First of all, the bike’s frame is designed in a completely unique way. Instead of a typical tubular frame, the Ryvid Anthem uses folded aluminum and stainless-steel sheets to create an ultra lightweight and easy to assemble unit. The entire chassis weighs just 12 pounds (5.4 kg), which Tran demonstrated effortlessly on a recent Zoom call with me when he reached behind himself one-handed to pull out a chassis to show me.
The bike even features some novel shape-shifting tech, including the ability to raise and lower the seat by as much as 4 inches (10 cm) to change the bike’s geometry and fitment for taller and shorter riders. The actuator for the seat can lift several hundred pounds, meaning it can even be adjusted in motion with a rider on top. The bike can thus morph from a saddle height of 30″ up to 34″.
Other smart features on the bike include keyless start with push button “ignition,” LED lighting for low energy lighting (that’s still a pricey upgrade on many other electric motorcycles like those from Zero), a 4.9-inch TFT display, and dual high- output USB ports for device charging.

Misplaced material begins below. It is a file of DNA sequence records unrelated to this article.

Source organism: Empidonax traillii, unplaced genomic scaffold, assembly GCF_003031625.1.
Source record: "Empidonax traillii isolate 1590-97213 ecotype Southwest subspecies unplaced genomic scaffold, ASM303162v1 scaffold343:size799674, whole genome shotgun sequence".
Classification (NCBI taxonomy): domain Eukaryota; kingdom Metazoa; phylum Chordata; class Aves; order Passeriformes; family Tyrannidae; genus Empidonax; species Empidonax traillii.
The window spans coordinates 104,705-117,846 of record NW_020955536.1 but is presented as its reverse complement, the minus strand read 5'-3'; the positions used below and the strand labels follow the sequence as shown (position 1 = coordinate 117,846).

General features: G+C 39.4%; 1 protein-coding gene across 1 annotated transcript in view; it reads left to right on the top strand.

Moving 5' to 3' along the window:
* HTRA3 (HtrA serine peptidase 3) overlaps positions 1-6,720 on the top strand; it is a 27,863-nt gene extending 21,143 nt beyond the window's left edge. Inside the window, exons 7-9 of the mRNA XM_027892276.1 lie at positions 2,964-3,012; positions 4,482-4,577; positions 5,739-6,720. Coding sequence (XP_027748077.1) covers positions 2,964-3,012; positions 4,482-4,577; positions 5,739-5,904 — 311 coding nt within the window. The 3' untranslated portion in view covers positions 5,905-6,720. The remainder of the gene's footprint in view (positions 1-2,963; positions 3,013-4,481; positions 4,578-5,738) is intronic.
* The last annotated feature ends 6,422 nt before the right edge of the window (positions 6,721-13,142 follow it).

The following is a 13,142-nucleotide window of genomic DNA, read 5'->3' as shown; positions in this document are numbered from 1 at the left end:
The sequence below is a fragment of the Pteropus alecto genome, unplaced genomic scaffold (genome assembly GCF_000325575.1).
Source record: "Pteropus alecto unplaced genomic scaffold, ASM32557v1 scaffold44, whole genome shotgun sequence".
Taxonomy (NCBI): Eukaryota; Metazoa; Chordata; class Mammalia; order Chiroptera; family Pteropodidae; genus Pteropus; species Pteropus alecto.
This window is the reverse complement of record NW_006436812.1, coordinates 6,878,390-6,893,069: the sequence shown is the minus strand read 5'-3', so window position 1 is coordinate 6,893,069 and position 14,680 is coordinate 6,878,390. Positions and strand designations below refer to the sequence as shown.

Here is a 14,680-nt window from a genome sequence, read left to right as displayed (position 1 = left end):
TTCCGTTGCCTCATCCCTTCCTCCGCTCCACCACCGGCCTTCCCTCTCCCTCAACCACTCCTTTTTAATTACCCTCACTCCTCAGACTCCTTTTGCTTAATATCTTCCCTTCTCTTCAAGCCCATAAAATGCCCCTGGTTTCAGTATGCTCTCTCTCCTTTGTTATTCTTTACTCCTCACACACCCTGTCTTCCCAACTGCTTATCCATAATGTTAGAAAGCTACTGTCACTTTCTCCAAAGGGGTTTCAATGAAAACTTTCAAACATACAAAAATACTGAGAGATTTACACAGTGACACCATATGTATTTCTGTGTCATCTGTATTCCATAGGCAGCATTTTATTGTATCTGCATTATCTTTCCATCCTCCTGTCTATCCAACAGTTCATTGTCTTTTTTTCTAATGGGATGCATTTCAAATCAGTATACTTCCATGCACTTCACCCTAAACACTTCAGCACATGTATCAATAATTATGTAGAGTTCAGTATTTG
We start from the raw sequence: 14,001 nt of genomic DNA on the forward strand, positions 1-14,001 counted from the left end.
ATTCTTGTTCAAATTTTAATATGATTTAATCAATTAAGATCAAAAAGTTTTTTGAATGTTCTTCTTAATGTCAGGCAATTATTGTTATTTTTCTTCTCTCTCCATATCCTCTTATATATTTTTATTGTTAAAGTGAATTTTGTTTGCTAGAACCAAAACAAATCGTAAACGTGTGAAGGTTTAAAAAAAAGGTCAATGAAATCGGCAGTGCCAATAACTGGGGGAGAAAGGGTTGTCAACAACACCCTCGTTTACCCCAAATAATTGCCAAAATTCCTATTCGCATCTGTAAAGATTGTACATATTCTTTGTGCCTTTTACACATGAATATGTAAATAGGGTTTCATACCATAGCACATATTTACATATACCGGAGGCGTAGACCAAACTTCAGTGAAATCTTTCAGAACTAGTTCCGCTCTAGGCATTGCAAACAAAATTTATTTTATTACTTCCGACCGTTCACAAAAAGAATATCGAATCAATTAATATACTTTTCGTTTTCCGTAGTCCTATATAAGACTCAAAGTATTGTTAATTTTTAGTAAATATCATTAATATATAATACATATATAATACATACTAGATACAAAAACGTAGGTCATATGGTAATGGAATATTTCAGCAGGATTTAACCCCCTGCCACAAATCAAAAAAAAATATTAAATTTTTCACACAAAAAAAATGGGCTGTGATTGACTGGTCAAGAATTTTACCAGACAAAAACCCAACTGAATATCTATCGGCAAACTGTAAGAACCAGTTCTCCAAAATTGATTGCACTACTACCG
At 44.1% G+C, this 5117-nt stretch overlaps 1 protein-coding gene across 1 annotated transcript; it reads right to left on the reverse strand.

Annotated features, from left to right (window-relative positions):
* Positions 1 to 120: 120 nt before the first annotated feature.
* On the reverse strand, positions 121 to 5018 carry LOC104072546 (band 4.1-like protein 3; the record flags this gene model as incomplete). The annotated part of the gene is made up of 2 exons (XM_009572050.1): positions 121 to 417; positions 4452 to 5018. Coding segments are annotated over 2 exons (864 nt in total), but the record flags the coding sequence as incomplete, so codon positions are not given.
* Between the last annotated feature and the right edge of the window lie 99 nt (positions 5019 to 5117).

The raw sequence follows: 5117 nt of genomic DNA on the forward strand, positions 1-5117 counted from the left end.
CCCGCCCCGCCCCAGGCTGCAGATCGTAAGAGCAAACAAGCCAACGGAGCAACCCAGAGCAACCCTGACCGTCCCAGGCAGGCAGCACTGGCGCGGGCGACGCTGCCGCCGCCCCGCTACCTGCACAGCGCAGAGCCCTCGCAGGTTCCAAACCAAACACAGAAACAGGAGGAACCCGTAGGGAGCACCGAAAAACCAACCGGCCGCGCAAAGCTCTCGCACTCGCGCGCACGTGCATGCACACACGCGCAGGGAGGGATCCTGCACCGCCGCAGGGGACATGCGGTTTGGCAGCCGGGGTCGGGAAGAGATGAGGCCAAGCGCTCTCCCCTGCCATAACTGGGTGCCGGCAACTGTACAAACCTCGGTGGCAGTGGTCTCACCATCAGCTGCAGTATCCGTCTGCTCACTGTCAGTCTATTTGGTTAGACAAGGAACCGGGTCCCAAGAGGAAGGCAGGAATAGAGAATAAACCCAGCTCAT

The novel frame design means that Ryvid has been able to include multiple mounting points for the suspension and head tube. Changing the feel and ride of the bike is as easy to change the mechanically-fastened head tube angle or suspension mounting points. That also makes the bike future-proofed, allowing quick swaps of future parts and upgrades.
The swingarm-mounted final drive motor also helps simplify assembly, reducing cost and labor along the way. The swingarm even includes variable gearing in the final belt drive, meaning urban riders who don’t need to reach the bike’s full top speed of 75 mph (120 km/h) can trade some top end speed for even torquier low end acceleration.